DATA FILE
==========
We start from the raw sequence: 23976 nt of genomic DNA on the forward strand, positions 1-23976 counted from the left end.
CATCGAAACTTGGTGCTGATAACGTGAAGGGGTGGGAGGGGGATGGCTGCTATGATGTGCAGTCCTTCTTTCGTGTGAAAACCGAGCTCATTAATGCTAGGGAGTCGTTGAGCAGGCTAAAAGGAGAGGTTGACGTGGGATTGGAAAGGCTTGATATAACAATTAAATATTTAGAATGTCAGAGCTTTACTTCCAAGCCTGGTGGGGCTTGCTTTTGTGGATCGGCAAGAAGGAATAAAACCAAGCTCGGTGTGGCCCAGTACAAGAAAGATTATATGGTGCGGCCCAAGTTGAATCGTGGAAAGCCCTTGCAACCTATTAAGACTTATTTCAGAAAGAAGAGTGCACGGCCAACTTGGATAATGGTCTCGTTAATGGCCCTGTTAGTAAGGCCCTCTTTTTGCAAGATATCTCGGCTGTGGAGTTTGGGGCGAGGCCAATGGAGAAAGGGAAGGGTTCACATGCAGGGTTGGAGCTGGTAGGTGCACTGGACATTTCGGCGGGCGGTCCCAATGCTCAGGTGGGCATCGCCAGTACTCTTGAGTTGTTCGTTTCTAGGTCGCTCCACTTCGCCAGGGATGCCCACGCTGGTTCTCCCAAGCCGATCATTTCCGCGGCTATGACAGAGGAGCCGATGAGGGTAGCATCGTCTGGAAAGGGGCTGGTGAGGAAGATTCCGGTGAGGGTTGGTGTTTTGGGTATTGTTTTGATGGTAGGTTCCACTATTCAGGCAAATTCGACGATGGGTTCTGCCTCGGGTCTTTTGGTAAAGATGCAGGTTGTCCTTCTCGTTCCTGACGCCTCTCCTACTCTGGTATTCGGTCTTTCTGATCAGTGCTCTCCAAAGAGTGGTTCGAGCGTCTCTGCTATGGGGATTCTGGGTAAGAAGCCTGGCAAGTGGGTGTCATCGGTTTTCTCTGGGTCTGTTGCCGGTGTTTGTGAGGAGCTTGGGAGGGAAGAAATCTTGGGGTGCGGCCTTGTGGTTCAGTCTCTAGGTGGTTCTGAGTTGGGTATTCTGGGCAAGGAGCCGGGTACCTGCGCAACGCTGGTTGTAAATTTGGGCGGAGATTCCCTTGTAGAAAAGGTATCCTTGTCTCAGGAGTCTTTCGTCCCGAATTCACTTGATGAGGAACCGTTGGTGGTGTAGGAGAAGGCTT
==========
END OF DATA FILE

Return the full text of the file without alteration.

We start from the raw sequence: 23976 nt of genomic DNA on the forward strand, positions 1-23976 counted from the left end.
CATCGAAACTTGGTGCTGATAACGTGAAGGGGTGGGAGGGGGATGGCTGCTATGATGTGCAGTCCTTCTTTCGTGTGAAAACCGAGCTCATTAATGCTAGGGAGTCGTTGAGCAGGCTAAAAGGAGAGGTTGACGTGGGATTGGAAAGGCTTGATATAACAATTAAATATTTAGAATGTCAGAGCTTTACTTCCAAGCCTGGTGGGGCTTGCTTTTGTGGATCGGCAAGAAGGAATAAAACCAAGCTCGGTGTGGCCCAGTACAAGAAAGATTATATGGTGCGGCCCAAGTTGAATCGTGGAAAGCCCTTGCAACCTATTAAGACTTATTTCAGAAAGAAGAGTGCACGGCCAACTTGGATAATGGTCTCGTTAATGGCCCTGTTAGTAAGGCCCTCTTTTTGCAAGATATCTCGGCTGTGGAGTTTGGGGCGAGGCCAATGGAGAAAGGGAAGGGTTCACATGCAGGGTTGGAGCTGGTAGGTGCACTGGACATTTCGGCGGGCGGTCCCAATGCTCAGGTGGGCATCGCCAGTACTCTTGAGTTGTTCGTTTCTAGGTCGCTCCACTTCGCCAGGGATGCCCACGCTGGTTCTCCCAAGCCGATCATTTCCGCGGCTATGACAGAGGAGCCGATGAGGGTAGCATCGTCTGGAAAGGGGCTGGTGAGGAAGATTCCGGTGAGGGTTGGTGTTTTGGGTATTGTTTTGATGGTAGGTTCCACTATTCAGGCAAATTCGACGATGGGTTCTGCCTCGGGTCTTTTGGTAAAGATGCAGGTTGTCCTTCTCGTTCCTGACGCCTCTCCTACTCTGGTATTCGGTCTTTCTGATCAGTGCTCTCCAAAGAGTGGTTCGAGCGTCTCTGCTATGGGGATTCTGGGTAAGAAGCCTGGCAAGTGGGTGTCATCGGTTTTCTCTGGGTCTGTTGCCGGTGTTTGTGAGGAGCTTGGGAGGGAAGAAATCTTGGGGTGCGGCCTTGTGGTTCAGTCTCTAGGTGGTTCTGAGTTGGGTATTCTGGGCAAGGAGCCGGGTACCTGCGCAACGCTGGTTGTAAATTTGGGCGGAGATTCCCTTGTAGAAAAGGTATCCTTGTCTCAGGAGTCTTTCGTCCCGAATTCACTTGATGAGGAACCGTTGGTGGTGTAGGAGAAGGCTT